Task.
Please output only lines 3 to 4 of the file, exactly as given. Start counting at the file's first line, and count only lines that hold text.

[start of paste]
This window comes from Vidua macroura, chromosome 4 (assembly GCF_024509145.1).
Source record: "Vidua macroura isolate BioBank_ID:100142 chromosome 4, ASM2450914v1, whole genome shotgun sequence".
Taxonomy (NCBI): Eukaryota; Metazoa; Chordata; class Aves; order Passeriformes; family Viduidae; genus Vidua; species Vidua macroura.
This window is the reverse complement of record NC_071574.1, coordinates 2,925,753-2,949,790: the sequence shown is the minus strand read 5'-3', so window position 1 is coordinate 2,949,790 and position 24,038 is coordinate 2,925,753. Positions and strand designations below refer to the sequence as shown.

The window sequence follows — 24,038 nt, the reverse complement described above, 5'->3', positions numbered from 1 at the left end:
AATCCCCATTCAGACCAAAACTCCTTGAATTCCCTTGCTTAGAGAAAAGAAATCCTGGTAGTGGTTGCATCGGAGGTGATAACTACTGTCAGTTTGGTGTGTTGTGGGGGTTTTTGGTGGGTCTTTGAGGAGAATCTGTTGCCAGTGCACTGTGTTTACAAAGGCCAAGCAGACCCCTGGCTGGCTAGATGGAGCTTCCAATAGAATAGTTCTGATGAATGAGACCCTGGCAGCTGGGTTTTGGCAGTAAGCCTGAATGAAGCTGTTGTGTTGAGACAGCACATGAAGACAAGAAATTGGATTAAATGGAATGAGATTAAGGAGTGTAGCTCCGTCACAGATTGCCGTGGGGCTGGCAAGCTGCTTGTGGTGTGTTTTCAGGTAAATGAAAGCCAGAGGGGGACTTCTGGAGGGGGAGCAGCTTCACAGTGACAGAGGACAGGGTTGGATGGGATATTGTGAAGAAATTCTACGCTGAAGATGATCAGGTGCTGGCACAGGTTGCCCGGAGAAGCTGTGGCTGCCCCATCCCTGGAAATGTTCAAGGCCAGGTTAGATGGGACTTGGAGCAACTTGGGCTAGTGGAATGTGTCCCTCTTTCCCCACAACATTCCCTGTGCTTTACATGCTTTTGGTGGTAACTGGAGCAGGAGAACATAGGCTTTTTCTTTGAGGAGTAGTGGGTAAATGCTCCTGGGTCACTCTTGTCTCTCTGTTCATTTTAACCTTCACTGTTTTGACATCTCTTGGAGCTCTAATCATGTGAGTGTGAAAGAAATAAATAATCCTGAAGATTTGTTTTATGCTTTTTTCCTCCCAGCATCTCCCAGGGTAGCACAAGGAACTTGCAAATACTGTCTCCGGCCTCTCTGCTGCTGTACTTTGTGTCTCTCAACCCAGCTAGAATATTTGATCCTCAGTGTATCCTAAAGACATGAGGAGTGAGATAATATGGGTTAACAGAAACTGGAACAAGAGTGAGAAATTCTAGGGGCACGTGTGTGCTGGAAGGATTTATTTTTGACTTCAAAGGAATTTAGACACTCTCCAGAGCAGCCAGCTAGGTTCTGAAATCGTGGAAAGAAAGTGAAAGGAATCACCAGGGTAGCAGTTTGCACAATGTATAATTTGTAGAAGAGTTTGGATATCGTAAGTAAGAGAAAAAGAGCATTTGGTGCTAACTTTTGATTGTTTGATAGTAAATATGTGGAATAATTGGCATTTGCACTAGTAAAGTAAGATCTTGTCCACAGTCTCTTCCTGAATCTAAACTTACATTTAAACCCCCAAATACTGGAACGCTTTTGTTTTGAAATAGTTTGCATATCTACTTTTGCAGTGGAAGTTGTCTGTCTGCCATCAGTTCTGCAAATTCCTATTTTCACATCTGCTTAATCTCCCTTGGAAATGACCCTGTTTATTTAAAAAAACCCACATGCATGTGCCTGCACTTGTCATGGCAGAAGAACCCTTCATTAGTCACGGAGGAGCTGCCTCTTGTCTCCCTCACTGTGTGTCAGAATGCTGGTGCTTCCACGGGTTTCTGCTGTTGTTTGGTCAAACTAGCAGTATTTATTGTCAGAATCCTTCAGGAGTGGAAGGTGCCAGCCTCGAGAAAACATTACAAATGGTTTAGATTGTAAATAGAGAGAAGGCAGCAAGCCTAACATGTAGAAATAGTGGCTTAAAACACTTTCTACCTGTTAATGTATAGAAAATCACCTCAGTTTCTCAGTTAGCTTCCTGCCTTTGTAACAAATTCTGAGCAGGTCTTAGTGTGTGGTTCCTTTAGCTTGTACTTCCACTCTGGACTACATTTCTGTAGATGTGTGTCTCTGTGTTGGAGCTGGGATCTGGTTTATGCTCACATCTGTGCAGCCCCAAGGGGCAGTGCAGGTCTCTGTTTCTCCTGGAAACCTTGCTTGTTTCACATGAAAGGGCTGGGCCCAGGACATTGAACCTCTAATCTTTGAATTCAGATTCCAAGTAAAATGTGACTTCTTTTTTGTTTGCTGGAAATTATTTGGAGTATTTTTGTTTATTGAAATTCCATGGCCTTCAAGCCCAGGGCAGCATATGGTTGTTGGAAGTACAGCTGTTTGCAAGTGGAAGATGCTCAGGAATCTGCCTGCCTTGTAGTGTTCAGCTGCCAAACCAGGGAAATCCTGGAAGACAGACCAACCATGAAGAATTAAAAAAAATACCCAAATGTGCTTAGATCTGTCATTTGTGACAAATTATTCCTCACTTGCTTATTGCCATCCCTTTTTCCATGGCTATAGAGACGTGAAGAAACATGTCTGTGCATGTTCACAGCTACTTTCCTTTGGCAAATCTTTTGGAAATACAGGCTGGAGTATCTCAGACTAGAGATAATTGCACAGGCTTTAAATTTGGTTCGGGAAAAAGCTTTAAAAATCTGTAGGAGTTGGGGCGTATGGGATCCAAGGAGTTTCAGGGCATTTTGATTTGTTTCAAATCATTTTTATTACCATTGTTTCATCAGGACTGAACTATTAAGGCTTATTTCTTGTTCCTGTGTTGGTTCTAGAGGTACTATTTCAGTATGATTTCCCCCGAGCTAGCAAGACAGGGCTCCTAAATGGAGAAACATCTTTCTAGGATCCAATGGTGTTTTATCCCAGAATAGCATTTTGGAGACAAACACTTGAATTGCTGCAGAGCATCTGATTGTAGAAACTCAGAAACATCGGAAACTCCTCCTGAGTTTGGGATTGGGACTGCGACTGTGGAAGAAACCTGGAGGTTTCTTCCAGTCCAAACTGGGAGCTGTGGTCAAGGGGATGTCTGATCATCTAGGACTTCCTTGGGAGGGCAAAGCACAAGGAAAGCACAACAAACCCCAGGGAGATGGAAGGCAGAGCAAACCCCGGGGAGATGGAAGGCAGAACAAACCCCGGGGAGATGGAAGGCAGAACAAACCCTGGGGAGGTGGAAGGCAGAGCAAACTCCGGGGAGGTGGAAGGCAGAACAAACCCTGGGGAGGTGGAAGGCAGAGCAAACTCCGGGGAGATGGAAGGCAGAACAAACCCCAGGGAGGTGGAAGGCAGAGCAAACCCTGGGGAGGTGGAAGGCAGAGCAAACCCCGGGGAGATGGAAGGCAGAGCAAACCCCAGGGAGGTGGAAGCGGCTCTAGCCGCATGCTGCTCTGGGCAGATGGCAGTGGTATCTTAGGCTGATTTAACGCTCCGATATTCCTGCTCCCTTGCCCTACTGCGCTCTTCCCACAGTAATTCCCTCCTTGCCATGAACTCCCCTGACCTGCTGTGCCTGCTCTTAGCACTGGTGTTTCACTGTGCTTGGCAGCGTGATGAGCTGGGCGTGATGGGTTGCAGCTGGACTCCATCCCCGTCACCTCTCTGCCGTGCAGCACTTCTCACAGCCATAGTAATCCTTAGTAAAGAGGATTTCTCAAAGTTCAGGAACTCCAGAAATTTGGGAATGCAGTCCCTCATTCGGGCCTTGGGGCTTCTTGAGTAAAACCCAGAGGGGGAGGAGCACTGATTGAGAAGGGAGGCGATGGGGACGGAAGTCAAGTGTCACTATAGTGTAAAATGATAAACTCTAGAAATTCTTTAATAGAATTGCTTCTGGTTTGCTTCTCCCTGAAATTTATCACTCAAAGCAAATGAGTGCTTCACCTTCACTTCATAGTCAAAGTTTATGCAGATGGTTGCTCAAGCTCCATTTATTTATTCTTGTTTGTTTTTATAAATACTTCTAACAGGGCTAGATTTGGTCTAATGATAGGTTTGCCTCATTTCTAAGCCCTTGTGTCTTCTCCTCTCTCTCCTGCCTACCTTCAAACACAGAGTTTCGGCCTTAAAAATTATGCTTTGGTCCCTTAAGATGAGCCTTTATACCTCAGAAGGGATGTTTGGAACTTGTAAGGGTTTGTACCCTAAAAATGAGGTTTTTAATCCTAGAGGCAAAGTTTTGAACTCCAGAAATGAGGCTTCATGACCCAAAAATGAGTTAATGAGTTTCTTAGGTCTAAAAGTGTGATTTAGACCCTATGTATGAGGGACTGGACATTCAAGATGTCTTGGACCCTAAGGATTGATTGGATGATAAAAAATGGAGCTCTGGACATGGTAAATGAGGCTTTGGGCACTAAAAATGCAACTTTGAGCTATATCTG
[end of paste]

Taxonomy (NCBI): Eukaryota; Metazoa; Chordata; class Aves; order Passeriformes; family Viduidae; genus Vidua; species Vidua macroura.
This window is the reverse complement of record NC_071574.1, coordinates 2,925,753-2,949,790: the sequence shown is the minus strand read 5'-3', so window position 1 is coordinate 2,949,790 and position 24,038 is coordinate 2,925,753. Positions and strand designations below refer to the sequence as shown.